Mr. Roosevelt will probably have his saddle-horse brought round
as usual, at five o’clock. His love of the saddle and his habit
of riding every day except Sunday has set the pace for all Washington.
Everybody now either rides or is learning to ride, and the back
of a horse has become more the fashion than the seat of a carriage.
Mrs. Roosevelt and Miss Roosevelt usually accompany the President,
and all canter at a tearing pace over the beautiful country roads,
through the woods, even fording the streams beyond Massachusetts
Avenue. The President rides a good jumper, and, to gratify his fondness
for “taking fences,” has caused hurdles to be built in the White
Lot, or Monument Grounds, back of the White House. Frequently, therefore,
whosoever will may repair to the White House paddock at five and
watch the President “take his fences.”
LONG ISLAND TURKEY AT THE WHITE HOUSE
Now comes the function
of the day concerning which most citizens outside of Washington
are most interested—Thanksgiving dinner at the White House. It will
be served in the family dining-room. The state dining-room has not
been used since Mr. Roosevelt’s advent. He has had no occasion to
use it, nor will he have such occasion until after the coming of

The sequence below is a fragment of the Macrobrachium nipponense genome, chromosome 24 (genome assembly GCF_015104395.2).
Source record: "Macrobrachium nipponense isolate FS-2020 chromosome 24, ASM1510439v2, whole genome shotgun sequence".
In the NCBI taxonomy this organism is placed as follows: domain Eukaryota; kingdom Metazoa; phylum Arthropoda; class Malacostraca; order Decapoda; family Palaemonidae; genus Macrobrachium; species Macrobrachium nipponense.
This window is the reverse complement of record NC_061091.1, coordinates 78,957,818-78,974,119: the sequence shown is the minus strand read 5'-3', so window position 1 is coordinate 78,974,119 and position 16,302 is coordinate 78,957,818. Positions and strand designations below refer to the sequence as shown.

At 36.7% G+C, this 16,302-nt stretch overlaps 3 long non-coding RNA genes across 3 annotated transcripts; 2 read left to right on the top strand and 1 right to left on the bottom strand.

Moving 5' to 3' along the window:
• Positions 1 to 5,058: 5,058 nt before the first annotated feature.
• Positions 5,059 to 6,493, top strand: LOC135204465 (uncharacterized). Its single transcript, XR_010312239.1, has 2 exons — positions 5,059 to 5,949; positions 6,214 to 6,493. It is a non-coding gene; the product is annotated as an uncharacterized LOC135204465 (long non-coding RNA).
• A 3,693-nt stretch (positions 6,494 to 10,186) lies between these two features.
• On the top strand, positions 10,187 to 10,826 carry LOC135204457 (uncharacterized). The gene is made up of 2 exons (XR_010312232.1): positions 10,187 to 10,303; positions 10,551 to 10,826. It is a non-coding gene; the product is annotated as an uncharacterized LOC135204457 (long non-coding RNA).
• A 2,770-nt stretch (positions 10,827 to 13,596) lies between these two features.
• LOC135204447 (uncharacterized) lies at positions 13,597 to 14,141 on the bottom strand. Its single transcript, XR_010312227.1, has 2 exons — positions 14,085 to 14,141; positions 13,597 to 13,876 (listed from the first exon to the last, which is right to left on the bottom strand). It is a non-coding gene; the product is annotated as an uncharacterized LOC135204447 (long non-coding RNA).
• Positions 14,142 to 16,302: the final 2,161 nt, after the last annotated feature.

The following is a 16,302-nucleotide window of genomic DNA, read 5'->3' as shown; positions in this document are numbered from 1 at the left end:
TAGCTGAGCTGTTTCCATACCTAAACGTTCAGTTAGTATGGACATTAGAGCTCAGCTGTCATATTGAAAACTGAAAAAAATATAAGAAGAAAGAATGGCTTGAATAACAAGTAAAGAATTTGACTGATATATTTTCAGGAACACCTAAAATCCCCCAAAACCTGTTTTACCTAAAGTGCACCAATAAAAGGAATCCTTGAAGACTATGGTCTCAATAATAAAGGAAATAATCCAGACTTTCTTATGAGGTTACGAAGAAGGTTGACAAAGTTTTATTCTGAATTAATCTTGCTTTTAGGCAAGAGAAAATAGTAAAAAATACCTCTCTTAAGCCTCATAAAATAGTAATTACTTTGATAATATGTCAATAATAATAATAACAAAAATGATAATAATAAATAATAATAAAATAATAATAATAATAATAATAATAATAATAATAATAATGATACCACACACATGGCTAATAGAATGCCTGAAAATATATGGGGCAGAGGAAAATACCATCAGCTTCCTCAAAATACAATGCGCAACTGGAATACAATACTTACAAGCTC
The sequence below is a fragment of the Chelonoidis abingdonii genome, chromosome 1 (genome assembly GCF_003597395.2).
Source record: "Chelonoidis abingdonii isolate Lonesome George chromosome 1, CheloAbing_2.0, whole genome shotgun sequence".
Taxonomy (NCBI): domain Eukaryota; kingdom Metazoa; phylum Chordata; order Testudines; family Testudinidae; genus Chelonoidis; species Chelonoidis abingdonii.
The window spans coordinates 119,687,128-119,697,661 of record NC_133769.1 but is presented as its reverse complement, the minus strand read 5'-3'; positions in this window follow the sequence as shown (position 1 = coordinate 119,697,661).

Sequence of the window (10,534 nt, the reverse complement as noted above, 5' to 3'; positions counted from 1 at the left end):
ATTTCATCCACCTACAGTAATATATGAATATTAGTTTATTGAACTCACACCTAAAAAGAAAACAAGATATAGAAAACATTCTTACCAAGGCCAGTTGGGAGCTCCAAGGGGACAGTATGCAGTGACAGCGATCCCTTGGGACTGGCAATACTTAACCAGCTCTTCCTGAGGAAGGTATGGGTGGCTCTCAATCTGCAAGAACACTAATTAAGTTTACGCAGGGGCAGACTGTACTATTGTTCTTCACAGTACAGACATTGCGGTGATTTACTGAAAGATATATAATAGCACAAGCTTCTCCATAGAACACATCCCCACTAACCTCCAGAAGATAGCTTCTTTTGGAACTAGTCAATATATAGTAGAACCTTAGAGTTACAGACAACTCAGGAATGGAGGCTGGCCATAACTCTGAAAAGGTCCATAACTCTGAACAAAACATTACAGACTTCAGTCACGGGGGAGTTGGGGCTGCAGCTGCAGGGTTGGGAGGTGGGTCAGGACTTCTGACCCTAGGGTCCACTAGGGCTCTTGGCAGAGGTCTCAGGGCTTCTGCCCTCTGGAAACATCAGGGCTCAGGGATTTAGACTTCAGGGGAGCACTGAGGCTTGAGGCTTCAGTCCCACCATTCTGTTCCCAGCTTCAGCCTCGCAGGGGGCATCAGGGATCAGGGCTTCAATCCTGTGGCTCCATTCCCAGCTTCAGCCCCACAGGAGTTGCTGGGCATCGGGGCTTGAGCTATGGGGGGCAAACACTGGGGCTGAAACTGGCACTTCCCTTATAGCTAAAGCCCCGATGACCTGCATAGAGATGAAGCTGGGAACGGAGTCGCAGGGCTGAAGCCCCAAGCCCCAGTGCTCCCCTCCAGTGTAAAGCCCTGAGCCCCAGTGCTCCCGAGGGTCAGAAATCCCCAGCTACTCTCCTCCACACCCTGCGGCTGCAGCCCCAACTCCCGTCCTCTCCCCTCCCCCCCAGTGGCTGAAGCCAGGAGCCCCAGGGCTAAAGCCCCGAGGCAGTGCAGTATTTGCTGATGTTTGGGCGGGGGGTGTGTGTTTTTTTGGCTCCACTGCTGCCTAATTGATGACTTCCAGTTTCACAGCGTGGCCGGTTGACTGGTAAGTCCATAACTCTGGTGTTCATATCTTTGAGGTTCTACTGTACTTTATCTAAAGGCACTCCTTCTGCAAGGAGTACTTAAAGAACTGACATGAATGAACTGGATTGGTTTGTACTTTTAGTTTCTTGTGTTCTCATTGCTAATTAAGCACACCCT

the new year. As all official Washington knows, the state dining-room
is wholly inadequate in size. It accommodates only forty, and the
President cannot escape offending many high officials unless he
invites at least seventy guests or more to several state dinners.
At such times the state apartment is abandoned and the dinner is
held in the “red corridor,” a long, narrow, draughty affair with
ten doors and not a single window. The consequence is that the waiters
must scrape the walls or spill things over the guests while passing
around the table. But none of this inconvenience will fall to the
lot of the President, his family or his few guests at the Thanksgiving
The chef d’œuvre of the dinner,
the turkey, I am told, will come from Long Island, a present from
one of the President’s neighbors at Oyster Bay. As the orders given
to Henry Pritchard, the White House steward, are always to serve
the plainest viands in the plainest American fashion, it is to be
presumed that the President’s Thanksgiving dinner will not differ
materially from that served in any other American household—cranberry
sauce, spinach, celery, mince pie, plum pudding and all.
HOW TEN PRESIDENTS SPENT THANKSGIVING
My own memories of Thanksgivings